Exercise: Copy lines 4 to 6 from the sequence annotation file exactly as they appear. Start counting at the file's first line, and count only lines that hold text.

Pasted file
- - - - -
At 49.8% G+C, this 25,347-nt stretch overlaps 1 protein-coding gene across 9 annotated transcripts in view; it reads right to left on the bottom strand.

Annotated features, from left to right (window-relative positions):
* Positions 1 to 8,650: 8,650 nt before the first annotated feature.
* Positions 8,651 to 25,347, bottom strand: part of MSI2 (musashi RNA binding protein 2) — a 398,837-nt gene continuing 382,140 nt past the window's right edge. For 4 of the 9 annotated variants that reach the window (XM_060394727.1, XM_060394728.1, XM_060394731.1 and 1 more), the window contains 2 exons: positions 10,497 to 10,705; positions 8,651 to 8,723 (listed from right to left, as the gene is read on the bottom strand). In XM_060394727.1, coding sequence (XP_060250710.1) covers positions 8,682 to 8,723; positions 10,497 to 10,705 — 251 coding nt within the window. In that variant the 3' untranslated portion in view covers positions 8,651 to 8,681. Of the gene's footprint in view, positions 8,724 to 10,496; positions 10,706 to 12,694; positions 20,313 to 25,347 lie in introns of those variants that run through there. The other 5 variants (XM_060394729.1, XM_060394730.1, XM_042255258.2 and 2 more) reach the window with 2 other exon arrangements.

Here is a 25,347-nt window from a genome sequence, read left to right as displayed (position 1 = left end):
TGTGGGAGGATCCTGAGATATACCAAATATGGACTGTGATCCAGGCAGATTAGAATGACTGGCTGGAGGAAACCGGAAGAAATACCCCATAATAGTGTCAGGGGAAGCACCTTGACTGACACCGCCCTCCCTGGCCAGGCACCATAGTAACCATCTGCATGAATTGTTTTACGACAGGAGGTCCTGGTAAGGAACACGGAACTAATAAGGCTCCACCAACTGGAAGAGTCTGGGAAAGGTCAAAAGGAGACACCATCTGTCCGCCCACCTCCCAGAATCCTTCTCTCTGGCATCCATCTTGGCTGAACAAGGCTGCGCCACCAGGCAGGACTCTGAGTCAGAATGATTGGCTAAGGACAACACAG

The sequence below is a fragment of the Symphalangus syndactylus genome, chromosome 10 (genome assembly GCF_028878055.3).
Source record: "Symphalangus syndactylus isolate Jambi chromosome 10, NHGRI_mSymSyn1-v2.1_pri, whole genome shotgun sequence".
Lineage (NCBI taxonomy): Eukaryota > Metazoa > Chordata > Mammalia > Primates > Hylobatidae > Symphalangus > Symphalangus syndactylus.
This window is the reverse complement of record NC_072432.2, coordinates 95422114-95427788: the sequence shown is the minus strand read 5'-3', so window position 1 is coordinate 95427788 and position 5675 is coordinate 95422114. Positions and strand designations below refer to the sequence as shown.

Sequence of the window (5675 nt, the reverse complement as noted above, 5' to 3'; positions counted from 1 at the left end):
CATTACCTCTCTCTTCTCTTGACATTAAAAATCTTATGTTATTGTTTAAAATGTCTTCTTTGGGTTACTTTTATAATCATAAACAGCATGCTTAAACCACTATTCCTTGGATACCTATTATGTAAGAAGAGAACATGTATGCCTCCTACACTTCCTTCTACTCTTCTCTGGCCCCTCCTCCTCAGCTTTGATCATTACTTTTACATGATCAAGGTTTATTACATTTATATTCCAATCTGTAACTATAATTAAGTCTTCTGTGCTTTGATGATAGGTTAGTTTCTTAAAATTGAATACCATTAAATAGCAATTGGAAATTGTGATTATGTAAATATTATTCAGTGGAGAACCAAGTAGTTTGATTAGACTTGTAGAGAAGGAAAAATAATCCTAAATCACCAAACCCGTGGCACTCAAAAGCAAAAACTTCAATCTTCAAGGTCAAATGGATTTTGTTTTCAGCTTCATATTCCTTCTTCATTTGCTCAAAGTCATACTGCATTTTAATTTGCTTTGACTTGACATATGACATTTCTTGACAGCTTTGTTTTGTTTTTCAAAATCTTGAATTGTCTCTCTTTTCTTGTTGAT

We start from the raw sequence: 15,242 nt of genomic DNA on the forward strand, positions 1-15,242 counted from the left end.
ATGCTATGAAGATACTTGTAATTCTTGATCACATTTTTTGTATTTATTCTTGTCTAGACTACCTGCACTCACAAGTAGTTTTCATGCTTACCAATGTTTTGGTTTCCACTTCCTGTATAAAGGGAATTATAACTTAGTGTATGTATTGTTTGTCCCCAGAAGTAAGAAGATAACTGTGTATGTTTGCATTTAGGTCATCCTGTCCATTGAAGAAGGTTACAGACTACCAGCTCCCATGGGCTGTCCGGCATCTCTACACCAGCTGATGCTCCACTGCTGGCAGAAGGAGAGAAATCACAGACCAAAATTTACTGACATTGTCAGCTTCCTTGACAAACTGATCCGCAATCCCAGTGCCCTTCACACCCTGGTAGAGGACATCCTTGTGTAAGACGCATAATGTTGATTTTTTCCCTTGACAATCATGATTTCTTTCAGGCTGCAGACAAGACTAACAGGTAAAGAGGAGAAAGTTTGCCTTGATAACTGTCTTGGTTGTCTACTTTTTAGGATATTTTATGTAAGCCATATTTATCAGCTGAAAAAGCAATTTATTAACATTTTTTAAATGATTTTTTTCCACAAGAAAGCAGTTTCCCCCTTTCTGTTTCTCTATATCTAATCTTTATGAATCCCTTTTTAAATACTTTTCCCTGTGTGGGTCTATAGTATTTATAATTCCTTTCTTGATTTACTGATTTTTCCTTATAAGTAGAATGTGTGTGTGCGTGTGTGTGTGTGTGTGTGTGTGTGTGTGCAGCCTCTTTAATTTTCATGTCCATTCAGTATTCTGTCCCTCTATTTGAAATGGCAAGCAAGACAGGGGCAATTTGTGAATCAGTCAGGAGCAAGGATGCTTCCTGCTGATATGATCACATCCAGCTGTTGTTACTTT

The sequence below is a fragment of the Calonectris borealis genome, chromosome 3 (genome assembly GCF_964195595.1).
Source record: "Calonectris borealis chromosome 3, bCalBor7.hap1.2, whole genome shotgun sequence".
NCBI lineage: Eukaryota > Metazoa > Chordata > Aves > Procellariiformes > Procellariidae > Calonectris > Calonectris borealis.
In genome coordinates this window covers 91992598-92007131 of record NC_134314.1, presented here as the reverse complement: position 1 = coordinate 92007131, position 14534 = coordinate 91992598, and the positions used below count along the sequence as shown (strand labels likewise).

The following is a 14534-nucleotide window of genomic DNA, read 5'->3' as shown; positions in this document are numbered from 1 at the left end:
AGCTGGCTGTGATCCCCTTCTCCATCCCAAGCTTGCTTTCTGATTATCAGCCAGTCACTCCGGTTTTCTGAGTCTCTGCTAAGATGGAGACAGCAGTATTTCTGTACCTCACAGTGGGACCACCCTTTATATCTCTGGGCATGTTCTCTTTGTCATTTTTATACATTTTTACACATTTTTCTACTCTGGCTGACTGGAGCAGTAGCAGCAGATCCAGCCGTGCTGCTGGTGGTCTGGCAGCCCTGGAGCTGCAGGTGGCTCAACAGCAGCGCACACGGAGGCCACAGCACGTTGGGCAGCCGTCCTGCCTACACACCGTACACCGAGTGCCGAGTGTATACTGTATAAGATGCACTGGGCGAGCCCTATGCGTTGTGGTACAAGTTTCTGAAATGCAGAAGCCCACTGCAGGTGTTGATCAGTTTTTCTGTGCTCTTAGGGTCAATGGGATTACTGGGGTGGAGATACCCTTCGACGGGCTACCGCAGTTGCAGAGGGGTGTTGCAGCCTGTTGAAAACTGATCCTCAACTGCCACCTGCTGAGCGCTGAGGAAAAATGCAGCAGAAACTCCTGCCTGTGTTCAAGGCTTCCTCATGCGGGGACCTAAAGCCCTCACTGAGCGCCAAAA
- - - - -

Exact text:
* Positions 8,651 to 25,347, bottom strand: part of MSI2 (musashi RNA binding protein 2) — a 398,837-nt gene continuing 382,140 nt past the window's right edge. For 4 of the 9 annotated variants that reach the window (XM_060394727.1, XM_060394728.1, XM_060394731.1 and 1 more), the window contains 2 exons: positions 10,497 to 10,705; positions 8,651 to 8,723 (listed from right to left, as the gene is read on the bottom strand). In XM_060394727.1, coding sequence (XP_060250710.1) covers positions 8,682 to 8,723; positions 10,497 to 10,705 — 251 coding nt within the window. In that variant the 3' untranslated portion in view covers positions 8,651 to 8,681. Of the gene's footprint in view, positions 8,724 to 10,496; positions 10,706 to 12,694; positions 20,313 to 25,347 lie in introns of those variants that run through there. The other 5 variants (XM_060394729.1, XM_060394730.1, XM_042255258.2 and 2 more) reach the window with 2 other exon arrangements.

Here is a 25,347-nt window from a genome sequence, read left to right as displayed (position 1 = left end):
TGTGGGAGGATCCTGAGATATACCAAATATGGACTGTGATCCAGGCAGATTAGAATGACTGGCTGGAGGAAACCGGAAGAAATACCCCATAATAGTGTCAGGGGAAGCACCTTGACTGACACCGCCCTCCCTGGCCAGGCACCATAGTAACCATCTGCATGAATTGTTTTACGACAGGAGGTCCTGGTAAGGAACACGGAACTAATAAGGCTCCACCAACTGGAAGAGTCTGGGAAAGGTCAAAAGGAGACACCATCTGTCCGCCCACCTCCCAGAATCCTTCTCTCTGGCATCCATCTTGGCTGAACAAGGCTGCGCCACCAGGCAGGACTCTGAGTCAGAATGATTGGCTAAGGACAACACAG